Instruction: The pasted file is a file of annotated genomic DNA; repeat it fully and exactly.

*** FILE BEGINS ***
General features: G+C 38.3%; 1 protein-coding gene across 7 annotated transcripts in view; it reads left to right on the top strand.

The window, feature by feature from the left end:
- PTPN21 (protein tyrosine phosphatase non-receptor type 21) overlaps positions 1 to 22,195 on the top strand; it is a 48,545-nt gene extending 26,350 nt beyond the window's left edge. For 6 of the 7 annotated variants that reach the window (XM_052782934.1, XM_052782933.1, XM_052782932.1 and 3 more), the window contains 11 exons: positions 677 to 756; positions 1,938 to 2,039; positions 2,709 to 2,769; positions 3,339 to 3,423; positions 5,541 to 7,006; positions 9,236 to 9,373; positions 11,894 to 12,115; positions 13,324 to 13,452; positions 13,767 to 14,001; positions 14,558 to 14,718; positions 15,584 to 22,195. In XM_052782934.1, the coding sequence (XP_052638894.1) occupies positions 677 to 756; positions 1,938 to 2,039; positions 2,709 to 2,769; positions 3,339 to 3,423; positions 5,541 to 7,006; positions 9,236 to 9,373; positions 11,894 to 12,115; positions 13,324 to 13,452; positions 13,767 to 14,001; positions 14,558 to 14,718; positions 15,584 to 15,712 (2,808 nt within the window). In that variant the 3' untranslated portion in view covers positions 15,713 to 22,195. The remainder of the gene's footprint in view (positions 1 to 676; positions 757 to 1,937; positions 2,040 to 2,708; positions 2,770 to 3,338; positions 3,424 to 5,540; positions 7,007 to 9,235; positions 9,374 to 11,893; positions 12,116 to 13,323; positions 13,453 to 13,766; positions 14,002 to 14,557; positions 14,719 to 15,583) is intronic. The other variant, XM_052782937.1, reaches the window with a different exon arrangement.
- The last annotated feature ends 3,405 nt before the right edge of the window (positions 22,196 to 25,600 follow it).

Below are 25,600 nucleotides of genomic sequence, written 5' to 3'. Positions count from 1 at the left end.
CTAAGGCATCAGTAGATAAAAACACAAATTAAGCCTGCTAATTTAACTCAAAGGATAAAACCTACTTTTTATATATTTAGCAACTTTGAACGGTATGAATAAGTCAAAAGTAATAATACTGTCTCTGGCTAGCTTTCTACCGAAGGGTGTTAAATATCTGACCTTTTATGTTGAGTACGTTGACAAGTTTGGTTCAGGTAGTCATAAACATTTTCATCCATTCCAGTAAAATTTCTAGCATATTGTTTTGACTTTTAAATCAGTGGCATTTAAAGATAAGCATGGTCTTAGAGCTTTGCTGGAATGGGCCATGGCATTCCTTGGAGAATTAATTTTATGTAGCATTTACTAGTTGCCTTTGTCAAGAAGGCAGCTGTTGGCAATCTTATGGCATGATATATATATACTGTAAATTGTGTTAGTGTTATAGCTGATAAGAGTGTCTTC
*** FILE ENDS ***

General features: G+C 38.3%; 1 protein-coding gene across 7 annotated transcripts in view; it reads left to right on the top strand.

The window, feature by feature from the left end:
- PTPN21 (protein tyrosine phosphatase non-receptor type 21) overlaps positions 1 to 22,195 on the top strand; it is a 48,545-nt gene extending 26,350 nt beyond the window's left edge. For 6 of the 7 annotated variants that reach the window (XM_052782934.1, XM_052782933.1, XM_052782932.1 and 3 more), the window contains 11 exons: positions 677 to 756; positions 1,938 to 2,039; positions 2,709 to 2,769; positions 3,339 to 3,423; positions 5,541 to 7,006; positions 9,236 to 9,373; positions 11,894 to 12,115; positions 13,324 to 13,452; positions 13,767 to 14,001; positions 14,558 to 14,718; positions 15,584 to 22,195. In XM_052782934.1, the coding sequence (XP_052638894.1) occupies positions 677 to 756; positions 1,938 to 2,039; positions 2,709 to 2,769; positions 3,339 to 3,423; positions 5,541 to 7,006; positions 9,236 to 9,373; positions 11,894 to 12,115; positions 13,324 to 13,452; positions 13,767 to 14,001; positions 14,558 to 14,718; positions 15,584 to 15,712 (2,808 nt within the window). In that variant the 3' untranslated portion in view covers positions 15,713 to 22,195. The remainder of the gene's footprint in view (positions 1 to 676; positions 757 to 1,937; positions 2,040 to 2,708; positions 2,770 to 3,338; positions 3,424 to 5,540; positions 7,007 to 9,235; positions 9,374 to 11,893; positions 12,116 to 13,323; positions 13,453 to 13,766; positions 14,002 to 14,557; positions 14,719 to 15,583) is intronic. The other variant, XM_052782937.1, reaches the window with a different exon arrangement.
- The last annotated feature ends 3,405 nt before the right edge of the window (positions 22,196 to 25,600 follow it).

Below are 25,600 nucleotides of genomic sequence, written 5' to 3'. Positions count from 1 at the left end.
CTAAGGCATCAGTAGATAAAAACACAAATTAAGCCTGCTAATTTAACTCAAAGGATAAAACCTACTTTTTATATATTTAGCAACTTTGAACGGTATGAATAAGTCAAAAGTAATAATACTGTCTCTGGCTAGCTTTCTACCGAAGGGTGTTAAATATCTGACCTTTTATGTTGAGTACGTTGACAAGTTTGGTTCAGGTAGTCATAAACATTTTCATCCATTCCAGTAAAATTTCTAGCATATTGTTTTGACTTTTAAATCAGTGGCATTTAAAGATAAGCATGGTCTTAGAGCTTTGCTGGAATGGGCCATGGCATTCCTTGGAGAATTAATTTTATGTAGCATTTACTAGTTGCCTTTGTCAAGAAGGCAGCTGTTGGCAATCTTATGGCATGATATATATATACTGTAAATTGTGTTAGTGTTATAGCTGATAAGAGTGTCTTC